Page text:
Last year, video games outpaced the entire domestic revenue of Hollywood by over $1 billion dollars. With video games increasingly being tied to blockbuster movies, the implications for alternate reality gaming are enormous.
We’ve already had a few near misses with [www.tron20.net Tron 2.0], [www.argn.com/forums/viewtopic.php?t=541 Minority Report] and [www.argn.com/forums/viewforum.php?f=34 The Ring]. The two direct hits (A.I. and Alias) were both well received with the A.I. Game, The Beast, estimated at having over one million players.
[www.pushtimes.com Push, Nevada], the critically acclaimed commercial failure from ABC was one of the first cross-promoted, gender bending efforts. Even though the 10,000 active players were a pittance compared to the size of a typical TV audience, the level of activity online was nevertheless impressive. I think Hollywood finally realizes that the crossover effect between cinematic productions and the sophisticated games currently available are just crying to go together.
Take the pair of sequels to the Matrix scheduled for release this year. In conjunction with the movie release, the Wachowski brothers, who wrote and directed the movie, also wrote the game Enter The Matrix which was released this week. They shot an extra hour of footage specifically for the game. The game publisher, Infogrames, expects to derive 20% of their revenue from this one title.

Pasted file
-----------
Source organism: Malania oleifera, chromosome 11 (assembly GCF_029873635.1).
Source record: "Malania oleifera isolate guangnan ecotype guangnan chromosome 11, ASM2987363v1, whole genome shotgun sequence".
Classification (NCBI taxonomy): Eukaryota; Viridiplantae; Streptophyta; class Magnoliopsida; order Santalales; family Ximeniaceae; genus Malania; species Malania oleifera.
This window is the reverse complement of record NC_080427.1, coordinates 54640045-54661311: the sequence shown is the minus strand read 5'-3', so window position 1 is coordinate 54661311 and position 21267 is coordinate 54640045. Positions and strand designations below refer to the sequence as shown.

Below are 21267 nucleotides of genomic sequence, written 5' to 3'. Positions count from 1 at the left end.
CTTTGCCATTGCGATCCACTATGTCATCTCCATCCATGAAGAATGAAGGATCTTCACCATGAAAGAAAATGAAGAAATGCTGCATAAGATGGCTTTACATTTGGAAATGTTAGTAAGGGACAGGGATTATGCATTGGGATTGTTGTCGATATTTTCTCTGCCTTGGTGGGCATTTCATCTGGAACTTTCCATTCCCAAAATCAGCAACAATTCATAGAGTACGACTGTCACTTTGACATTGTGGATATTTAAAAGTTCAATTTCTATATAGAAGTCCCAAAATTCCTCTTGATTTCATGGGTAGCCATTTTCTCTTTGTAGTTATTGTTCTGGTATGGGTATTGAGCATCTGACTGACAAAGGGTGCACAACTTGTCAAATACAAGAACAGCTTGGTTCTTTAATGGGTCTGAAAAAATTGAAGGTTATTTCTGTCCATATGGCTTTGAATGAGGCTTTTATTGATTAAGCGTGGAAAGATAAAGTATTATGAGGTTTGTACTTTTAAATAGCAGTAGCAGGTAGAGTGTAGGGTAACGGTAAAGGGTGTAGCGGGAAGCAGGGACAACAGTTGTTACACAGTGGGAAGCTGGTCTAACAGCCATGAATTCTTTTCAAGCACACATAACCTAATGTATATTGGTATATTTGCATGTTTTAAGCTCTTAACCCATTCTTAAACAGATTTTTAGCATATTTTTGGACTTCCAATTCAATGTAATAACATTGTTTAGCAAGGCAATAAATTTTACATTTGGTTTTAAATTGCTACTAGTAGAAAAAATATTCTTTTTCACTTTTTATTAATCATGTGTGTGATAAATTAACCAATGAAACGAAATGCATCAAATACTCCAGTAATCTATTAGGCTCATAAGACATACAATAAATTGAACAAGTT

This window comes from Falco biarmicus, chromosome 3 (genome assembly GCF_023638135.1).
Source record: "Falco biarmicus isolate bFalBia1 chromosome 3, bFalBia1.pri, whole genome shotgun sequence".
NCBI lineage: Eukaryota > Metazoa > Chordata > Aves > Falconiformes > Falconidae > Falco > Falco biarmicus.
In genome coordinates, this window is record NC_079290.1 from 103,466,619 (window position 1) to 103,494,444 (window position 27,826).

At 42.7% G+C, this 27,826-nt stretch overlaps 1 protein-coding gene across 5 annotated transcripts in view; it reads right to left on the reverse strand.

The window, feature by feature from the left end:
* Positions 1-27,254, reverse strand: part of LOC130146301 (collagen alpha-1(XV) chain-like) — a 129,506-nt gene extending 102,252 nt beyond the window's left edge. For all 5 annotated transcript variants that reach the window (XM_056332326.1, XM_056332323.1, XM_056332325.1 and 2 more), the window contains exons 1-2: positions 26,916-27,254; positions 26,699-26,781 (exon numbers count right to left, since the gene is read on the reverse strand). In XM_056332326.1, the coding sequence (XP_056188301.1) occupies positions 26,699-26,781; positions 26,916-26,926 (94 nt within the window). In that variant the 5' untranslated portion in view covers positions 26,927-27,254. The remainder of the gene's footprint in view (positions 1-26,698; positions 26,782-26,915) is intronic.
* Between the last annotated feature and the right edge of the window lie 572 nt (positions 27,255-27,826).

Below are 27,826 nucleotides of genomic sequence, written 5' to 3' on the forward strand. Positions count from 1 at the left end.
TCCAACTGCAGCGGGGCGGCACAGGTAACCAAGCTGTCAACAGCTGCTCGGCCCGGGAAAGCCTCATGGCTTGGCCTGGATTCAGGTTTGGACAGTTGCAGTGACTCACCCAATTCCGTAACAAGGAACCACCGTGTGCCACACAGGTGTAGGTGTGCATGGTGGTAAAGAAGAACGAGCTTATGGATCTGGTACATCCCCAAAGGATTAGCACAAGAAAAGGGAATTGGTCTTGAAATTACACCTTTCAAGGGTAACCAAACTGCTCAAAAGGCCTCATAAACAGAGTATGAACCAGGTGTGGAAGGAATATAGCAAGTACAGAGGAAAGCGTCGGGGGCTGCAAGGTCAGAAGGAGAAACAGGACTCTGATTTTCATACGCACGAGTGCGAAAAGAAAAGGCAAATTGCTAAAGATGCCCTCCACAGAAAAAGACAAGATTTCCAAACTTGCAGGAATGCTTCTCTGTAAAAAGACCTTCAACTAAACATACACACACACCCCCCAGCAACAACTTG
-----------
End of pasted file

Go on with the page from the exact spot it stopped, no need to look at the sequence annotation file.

What has all this to do with immersive gaming a.k.a. ARGs? “Entertainment is not about storytelling anymore. It’s about building universes where people can express themselves,” Bruno Bonnell, the chief executive of Infogrames, which will publish the game this spring, said at the launch party.
Today the games and movies exist as discrete elements. How long do you think it will be before they are one and the same? Add in the effect of online gaming and the opportunity to completely obliterate the boundaries between fact and fiction and the ability for content to warp dynamically to fit the situation and you have a medium for entertainment like something no one has ever seen.
CNN’s [edition.cnn.com/2003/TECH/fun.games/02/06/matrix.game.reut feature article] touches on this a bit, but I think they missed the real potential. The concept of the matrix where machines create an alternate reality for humans is disturbing in the context of the movie. Put some creative game designers in charge and insert the element of ‘immersion’ and I think we’ll be looking at the real reason interactive television might just have a chance.
The focus seems to be predominantly Hollywood licensing their properties for the game industry with a few notable exceptions, but I feel like the cart is pushing the horse. I fully expect the creative talents of game designers to drive their universes and worlds right into the hearts and minds of movie producers. When it happens, be prepared for an onslaught of interactive content both online and in packaged form.